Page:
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Pesticides and water supply quality a concern for Gippsland residents

May 2 2013

 Friends of the Earth raised
concerns today about a recently published EPA report regarding pesticide and
heavy metal detections in waterways in Gippsland.


The Report entitled 'Impacts
of Intensive Agriculture and Plantation Forestry on Water Quality in the
Latrobe Catchment, Victoria'
was released on the 29th of April. The
report assessed a range of water quality data across two sub-catchments in
2011/12, in the Latrobe River catchment, Narracan Creek and Middle Creek. It
also included some quality data from the Latrobe River itself.


Friends of the Earth
spokesperson Anthony Amis said, “The EPA
should be congratulated for producing a high quality report which should stand
as a benchmark for similar water quality studies in other regions. We urge the
Authority to increase this type of work across other catchment areas in
Victoria. We would however like to see the EPA increase their role in
monitoring for agricultural pollutants associated with other forms of intensive
agriculture such as dairy farming, particularly in catchments that are
designated as water supply catchments. The Macalister River at Maffra should be
an urgent priority”.


Of concern to Friends of the
Earth was the amount of pesticides detected in the Narracan Creek catchment,
particularly within the Narracan Creek domestic water supply which supplies
drinking water to over 25,000 people in Moe, Newborough, Yallourn North,
Yarragon, and Darnum. Friends of the Earth has also held long term concerns
regarding water quality supplied at Thorpdale.


Ten pesticides used by
potato growers were detected by the EPA in the Narracan Creek domestic water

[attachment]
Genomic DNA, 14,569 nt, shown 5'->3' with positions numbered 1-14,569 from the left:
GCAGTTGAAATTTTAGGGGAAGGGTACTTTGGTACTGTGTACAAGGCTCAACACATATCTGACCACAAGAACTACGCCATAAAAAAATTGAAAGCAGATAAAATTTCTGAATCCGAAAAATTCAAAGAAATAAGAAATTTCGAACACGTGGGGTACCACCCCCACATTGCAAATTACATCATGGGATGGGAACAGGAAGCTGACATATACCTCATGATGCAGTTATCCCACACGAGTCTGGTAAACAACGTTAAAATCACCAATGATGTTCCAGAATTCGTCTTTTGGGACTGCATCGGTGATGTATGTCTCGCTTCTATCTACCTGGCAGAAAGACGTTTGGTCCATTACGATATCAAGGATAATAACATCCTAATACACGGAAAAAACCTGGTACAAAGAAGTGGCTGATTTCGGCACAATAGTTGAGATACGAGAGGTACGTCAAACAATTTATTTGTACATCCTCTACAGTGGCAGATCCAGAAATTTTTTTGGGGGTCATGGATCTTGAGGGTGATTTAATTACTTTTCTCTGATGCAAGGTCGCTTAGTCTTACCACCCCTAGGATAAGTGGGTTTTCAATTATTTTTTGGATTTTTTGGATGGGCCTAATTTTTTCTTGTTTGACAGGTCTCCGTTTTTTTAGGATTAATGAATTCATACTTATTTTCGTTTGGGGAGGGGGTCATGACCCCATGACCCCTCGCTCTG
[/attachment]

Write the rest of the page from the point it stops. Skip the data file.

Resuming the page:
supply. The pesticides included 23 detections of Triclopyr, Azoxystrobin,
Metalaxyl, 2,4-D, Metolachlor, Diazinon, Simazine, Metribuzin, MCPA and
Atrazine. “Although none of the samples
breached Australian Drinking Water Guidelines, the amount of detections and
types of pesticides detected indicate the very real risk of water supply
contamination from pesticides”
said Mr Amis. Three pesticides were detected
in the Thorpdale supply In March 2012, Triclopyr, Azoxystrobin and Metalaxyl.


Mr Amis added. “Of further concern is that it is very
likely that there would be a number of other pesticides used within the
catchment that weren't tested for by the EPA. Amplifying these concerns is the
lack of permanent monitoring of the range of pesticides used within the
catchment by Gippsland Water. As long ago as the late 1960s Moe Waterworks
Trust were concerned about pesticides used within the catchment, yet no testing
was implemented. Current pesticide testing by Gippsland Water is unlikely to be
frequent enough or test a wide enough range of pesticides to capture exactly
what people drinking the water could be exposed to. What pesticides have people
been exposed to over the last 50 years through their drinking water?”


“This study should be a wake up call to Gippsland
Water to implement more thorough pesticide testing regimes. We urge Gippsland
Water to implement monthly tests for a wide range of pesticides in catchments
where intensive agriculture occurs.  The
study should also be used by pesticide regulators to amend label instructions
for the detected pesticides, particularly when they are used in domestic water
Mr Amis concluded.


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